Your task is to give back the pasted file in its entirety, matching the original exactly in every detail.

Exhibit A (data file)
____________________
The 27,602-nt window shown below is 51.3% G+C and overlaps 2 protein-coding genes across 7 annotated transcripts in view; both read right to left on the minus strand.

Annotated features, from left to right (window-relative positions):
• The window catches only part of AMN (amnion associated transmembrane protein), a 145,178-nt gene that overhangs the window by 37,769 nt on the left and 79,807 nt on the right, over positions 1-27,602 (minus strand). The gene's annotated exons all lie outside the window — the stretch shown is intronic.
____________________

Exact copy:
The 27,602-nt window shown below is 51.3% G+C and overlaps 2 protein-coding genes across 7 annotated transcripts in view; both read right to left on the minus strand.

Annotated features, from left to right (window-relative positions):
• The window catches only part of AMN (amnion associated transmembrane protein), a 145,178-nt gene that overhangs the window by 37,769 nt on the left and 79,807 nt on the right, over positions 1-27,602 (minus strand). The gene's annotated exons all lie outside the window — the stretch shown is intronic.